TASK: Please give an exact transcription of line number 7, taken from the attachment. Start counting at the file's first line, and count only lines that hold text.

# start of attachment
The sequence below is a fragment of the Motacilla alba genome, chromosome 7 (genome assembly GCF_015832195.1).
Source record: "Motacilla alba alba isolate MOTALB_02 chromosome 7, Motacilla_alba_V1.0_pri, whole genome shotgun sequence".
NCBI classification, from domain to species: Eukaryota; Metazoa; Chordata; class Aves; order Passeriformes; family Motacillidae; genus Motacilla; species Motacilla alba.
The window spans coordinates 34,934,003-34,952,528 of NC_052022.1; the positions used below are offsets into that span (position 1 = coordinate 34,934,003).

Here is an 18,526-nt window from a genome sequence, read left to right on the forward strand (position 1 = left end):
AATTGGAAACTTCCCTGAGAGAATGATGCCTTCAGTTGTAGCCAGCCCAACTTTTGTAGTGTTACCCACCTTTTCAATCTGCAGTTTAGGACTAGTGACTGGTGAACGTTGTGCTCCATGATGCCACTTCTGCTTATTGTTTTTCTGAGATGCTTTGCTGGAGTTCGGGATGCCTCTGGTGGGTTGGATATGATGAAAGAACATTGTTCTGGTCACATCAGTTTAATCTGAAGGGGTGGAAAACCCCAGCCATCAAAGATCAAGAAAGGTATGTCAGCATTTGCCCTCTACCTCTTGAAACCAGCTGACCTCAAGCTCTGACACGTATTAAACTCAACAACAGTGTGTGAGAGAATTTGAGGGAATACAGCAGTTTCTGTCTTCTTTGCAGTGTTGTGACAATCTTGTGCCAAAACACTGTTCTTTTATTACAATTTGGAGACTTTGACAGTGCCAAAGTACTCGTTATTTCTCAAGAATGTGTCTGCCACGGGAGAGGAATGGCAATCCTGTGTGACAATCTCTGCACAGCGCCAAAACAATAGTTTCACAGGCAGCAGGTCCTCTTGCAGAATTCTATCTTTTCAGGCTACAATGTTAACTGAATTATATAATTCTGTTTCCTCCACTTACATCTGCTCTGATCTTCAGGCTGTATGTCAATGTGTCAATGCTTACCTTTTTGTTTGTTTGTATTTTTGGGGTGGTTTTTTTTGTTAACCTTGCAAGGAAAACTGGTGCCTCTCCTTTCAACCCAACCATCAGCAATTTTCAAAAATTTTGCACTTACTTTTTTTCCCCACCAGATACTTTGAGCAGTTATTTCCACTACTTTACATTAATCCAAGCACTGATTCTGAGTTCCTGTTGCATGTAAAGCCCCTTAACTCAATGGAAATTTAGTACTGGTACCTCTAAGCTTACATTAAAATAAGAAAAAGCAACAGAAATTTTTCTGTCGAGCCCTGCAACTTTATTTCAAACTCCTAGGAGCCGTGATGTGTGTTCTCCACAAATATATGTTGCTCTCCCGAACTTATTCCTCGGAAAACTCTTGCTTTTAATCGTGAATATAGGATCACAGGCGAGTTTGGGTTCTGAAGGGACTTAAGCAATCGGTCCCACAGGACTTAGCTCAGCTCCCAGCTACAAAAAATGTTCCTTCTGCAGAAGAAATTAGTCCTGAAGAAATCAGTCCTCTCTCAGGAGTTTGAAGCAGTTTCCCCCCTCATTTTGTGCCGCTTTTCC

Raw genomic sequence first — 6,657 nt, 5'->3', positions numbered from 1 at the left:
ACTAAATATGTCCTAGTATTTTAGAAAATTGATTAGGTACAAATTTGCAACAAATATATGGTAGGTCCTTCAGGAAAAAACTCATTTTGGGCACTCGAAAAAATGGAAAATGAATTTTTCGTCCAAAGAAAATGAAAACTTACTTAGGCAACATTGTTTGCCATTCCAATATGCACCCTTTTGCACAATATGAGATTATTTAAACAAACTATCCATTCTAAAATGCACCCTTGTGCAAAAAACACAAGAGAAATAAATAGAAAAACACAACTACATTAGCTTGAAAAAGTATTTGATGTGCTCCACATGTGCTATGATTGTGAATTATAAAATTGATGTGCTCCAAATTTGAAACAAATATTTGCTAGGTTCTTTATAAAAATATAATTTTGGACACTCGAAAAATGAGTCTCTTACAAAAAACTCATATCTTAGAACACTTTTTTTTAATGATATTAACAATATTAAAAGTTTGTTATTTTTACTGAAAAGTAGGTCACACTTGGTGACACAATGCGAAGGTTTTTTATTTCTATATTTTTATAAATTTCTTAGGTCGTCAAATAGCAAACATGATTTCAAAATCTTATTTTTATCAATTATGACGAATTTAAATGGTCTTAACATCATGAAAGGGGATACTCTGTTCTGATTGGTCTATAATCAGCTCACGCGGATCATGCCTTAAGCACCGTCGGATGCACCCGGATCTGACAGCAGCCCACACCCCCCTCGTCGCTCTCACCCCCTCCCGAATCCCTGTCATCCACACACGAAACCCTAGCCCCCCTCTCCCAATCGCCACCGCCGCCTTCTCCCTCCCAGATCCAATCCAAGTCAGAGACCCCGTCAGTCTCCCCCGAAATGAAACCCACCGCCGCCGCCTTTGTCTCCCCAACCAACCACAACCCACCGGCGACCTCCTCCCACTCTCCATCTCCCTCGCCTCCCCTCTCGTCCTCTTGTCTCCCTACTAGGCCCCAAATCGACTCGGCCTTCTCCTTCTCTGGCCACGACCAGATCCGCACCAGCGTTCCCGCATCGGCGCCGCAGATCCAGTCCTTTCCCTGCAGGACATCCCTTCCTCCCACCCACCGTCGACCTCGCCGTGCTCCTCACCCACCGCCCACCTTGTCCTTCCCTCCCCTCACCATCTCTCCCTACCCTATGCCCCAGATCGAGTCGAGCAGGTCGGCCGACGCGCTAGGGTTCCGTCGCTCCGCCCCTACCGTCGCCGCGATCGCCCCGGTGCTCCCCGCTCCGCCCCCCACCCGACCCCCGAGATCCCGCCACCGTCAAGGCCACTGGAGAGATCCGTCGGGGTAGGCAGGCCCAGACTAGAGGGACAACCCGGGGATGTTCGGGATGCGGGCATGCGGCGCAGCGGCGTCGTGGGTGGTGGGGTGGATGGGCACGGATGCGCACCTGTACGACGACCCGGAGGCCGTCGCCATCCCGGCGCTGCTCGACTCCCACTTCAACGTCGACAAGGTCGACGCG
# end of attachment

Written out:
Raw genomic sequence first — 6,657 nt, 5'->3', positions numbered from 1 at the left: